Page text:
Somewhat recently there was a segment on one of the tv news magazines, like Dateline or something, that had to do with a medication that would alleviate PTSD symptoms in sufferers by somehow altering the impact of their memories. It was interesting and brought up provocative questions, as you can imagine.
River, I believe you're thinking of propranolol. Here's some of my notes from last year.
On 11/26/2006 the program 60 Minutes had a segment The Memory Pill concerning the use of a heart medication, propranolol, to lessen the traumatic memories associated with PTSD (post traumatic stress disorder). Currently it is in early testing stages. Research indicates adrenaline causes memories to be stored more strongly and propranolol lessens the effects of adrenaline, moderating strong memories.
I wonder, could this be tested whether this moderates the symptoms and behaviors of Borderline and other Personality disorders? Of course, not all causes can be identified and traced to early childhood traumas, but many can. Could treatment with this drug, which apparently has minimal or no side effects, helped moderate the extremes of BP behaviors?
Also, some have expressed concerns that this is messing with memory. In the interview the researcher responded that we routinely give pain killers to injured persons to lessen their pain, so how is this so different? Thus far it only lessens the traumatic effects so they're more like normal memories, it doesn't wipe them out.www.acfnewsource.org/science/memory_pill.html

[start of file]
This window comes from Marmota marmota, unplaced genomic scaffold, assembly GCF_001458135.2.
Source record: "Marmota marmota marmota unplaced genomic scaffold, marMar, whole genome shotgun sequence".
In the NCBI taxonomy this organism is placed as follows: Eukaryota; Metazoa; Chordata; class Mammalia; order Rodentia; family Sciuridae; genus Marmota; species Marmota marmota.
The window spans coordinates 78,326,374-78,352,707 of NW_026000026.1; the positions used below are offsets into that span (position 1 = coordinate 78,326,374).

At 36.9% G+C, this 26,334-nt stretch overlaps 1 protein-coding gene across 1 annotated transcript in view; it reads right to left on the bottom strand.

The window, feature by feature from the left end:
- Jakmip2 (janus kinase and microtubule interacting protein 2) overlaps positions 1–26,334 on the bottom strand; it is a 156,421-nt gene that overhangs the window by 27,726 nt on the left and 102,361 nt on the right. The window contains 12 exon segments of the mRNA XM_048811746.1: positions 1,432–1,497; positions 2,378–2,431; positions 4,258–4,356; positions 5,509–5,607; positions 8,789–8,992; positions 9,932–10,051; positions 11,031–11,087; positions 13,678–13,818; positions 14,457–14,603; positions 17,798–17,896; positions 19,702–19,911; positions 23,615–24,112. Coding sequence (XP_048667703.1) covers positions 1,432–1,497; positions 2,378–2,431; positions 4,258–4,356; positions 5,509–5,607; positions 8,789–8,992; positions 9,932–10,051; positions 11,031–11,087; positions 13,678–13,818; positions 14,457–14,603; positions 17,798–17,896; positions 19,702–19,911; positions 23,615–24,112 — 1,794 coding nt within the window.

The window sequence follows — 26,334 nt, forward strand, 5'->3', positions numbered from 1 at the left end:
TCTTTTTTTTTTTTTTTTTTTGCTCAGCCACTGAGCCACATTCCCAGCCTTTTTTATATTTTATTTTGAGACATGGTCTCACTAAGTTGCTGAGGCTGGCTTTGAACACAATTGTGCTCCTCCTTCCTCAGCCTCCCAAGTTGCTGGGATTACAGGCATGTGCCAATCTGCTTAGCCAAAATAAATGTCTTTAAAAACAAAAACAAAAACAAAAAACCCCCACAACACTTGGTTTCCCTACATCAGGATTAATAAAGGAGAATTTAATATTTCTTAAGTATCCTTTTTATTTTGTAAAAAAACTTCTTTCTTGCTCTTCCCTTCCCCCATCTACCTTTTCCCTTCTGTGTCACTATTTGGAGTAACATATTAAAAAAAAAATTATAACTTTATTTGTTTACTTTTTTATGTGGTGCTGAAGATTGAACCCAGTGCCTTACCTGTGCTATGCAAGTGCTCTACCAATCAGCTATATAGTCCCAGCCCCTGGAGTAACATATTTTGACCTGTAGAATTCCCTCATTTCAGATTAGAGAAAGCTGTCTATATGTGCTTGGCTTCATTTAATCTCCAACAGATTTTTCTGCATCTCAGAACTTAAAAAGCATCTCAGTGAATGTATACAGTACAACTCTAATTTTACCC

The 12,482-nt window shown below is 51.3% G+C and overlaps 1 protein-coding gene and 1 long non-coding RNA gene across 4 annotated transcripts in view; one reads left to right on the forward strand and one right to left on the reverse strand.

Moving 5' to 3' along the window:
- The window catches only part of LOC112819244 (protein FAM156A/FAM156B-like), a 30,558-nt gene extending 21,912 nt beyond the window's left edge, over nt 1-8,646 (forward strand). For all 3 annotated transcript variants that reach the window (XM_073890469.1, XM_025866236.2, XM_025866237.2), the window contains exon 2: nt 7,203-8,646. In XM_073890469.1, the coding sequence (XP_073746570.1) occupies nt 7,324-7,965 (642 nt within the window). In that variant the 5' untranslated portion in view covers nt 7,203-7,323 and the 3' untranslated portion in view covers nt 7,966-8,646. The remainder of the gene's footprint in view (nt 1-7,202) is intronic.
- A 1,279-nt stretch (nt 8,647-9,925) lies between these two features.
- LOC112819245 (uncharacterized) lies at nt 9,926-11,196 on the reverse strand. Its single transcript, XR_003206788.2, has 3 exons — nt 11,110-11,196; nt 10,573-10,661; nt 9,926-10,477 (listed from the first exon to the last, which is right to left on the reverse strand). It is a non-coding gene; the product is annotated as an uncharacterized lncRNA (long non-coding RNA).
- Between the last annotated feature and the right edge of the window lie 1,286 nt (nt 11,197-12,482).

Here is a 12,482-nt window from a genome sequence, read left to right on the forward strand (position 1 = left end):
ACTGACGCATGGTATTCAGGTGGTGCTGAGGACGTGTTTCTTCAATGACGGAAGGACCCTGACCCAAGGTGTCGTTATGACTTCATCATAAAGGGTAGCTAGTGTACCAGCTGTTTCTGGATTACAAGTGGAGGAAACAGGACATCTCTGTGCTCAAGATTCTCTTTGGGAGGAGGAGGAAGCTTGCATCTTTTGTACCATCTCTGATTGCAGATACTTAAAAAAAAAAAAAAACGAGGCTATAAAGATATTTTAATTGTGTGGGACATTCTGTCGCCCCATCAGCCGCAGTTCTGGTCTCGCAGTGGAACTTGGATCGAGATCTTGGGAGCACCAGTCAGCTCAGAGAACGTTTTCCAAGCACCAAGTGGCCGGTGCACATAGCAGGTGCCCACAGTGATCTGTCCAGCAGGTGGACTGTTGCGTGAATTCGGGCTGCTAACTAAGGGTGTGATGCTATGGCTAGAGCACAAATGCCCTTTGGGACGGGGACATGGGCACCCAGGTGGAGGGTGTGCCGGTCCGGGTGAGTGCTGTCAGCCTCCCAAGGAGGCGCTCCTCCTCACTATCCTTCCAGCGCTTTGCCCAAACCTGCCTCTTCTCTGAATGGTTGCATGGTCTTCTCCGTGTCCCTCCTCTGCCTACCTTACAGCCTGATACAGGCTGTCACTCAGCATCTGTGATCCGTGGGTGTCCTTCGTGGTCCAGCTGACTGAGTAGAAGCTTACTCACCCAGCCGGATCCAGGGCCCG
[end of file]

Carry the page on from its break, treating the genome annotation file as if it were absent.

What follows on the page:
To counter the harmful effects of stress hormones like adrenaline on memory, Pitman has been experimenting with propranolol, a drug commonly used to treat hypertension. Since propranolol blocks the action of adrenaline and noradrenaline, Pitman thought it might prevent memories from being burned too deeply in the amygdala of the brain. "We figured we could give people this propranolol to affect the memory before it gets laid down," he explains. Pitman is quick to point out that the drug doesn't cause people to remember things differently, just less strongly. "We would say it would more approximate a normal memory," he says.www.cognitiveliberty.org/neuro/memory_drugs_sd.html